There is no magic formula, or secret shortcuts, to learn how to speak French with ease. Achieving fluency requires energy, commitment, patience, and above all, motivation.
However, there are techniques that will help you learn French more effectively.
Investing the time needed to learn any language is essential, but all your effort will be to no avail if you don’t practice. In particular, conversing in French with native-speakers. Spending time expanding your vocabulary and being able to conjugate all the tenses correctly will not be all that helpful if you don’t have a chance to use these skills with locals.
Here are some practical tips if you want to know how to speak French with ease.
Learn by Immersion
The objective of the immersion method is to learn much the same way children do when they acquire a language: via constant exposure to native speakers all day long and, generally speaking, absorbing the language without a lot of explanation. This method is likely the most efficient of all.
If you have the opportunity to spend some time in a French-speaking country, I strongly recommend, if you are an adult, the option to stay at the French teacher’s home. You will receive personalized tuition tailored to your level and ability. Throughout your stay, the emphasis will be on communication and you will have the opportunity to speak.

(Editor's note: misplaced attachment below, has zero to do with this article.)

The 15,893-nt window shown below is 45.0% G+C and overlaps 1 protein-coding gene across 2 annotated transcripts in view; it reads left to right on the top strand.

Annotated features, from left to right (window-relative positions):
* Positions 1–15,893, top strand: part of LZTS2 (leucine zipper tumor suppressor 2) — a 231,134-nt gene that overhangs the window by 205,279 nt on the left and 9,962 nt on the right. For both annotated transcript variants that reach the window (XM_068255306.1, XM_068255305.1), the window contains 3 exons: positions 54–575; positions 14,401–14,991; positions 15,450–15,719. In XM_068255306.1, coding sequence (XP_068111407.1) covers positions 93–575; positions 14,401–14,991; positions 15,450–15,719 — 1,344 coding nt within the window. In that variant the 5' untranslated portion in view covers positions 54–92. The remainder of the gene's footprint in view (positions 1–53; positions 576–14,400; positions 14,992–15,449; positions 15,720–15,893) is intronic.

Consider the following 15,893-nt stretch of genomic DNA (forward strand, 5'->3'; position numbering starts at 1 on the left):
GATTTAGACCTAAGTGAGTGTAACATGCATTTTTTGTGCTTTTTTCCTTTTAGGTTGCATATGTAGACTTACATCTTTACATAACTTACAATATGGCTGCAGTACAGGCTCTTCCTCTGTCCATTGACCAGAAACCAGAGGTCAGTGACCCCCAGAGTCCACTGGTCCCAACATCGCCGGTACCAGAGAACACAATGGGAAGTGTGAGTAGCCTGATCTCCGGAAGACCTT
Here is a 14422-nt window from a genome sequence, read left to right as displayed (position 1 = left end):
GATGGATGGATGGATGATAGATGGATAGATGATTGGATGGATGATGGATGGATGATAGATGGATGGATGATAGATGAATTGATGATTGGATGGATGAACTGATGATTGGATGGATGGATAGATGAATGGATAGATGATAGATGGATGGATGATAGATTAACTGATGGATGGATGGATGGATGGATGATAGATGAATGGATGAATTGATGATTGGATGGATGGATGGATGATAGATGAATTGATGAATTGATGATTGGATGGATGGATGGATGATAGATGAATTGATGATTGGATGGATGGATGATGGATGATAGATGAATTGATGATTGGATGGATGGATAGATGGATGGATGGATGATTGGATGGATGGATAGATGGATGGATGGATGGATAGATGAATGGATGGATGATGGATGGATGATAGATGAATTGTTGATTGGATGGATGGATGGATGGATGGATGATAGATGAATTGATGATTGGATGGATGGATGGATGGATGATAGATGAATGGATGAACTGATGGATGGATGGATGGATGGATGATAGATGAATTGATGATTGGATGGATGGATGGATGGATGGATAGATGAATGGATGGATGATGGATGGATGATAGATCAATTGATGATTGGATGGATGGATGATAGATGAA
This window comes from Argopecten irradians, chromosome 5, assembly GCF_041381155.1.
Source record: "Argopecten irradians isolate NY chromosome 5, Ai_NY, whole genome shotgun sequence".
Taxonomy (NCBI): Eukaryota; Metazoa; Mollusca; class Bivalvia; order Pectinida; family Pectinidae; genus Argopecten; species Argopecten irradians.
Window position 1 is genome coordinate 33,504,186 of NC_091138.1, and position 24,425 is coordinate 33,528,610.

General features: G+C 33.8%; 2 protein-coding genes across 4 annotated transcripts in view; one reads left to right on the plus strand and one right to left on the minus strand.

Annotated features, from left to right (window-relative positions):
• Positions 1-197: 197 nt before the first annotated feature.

Learn at a French Language school
If you prefer the option of taking French lessons as part of a group, there are many French learning schools in Paris and throughout France. Programs and rates differ from school to school. I recommend choosing a school that limits the size of groups to 10-12 participants. Smaller classes are better, but, in some of the smaller schools, students at varying levels are often grouped together. In particular, when there are not enough students. My advice is to make sure from the very first session that you are learning with students at a similar level to your own.
Conversely, in some of the more well-known or larger schools, the classes are very large. Consider the level of personal attention and how much you would learn in a room of 25 people versus a group of 6 people.
Learn with a French Tutor
One of the most efficient ways to learn how to speak French with ease is to hire a French tutor. Although the interaction in a classroom might be beneficial for some students, if the class is too large, or has people of different levels (which happens quite often), one-on-one lessons are sometimes more efficient.
Some people prefer an individual approach. Learning with a tutor allows for more interactivity and your speaking skills will be challenged more often than if you learn in a group. If you are looking for more opportunities to speak French on a daily basis, personalized lessons with a French teacher might be the right option for you. French à La Carte offer flexible French lessons in Paris at your home, place of business, or immersed in the life of the city.
Learn with Audio Books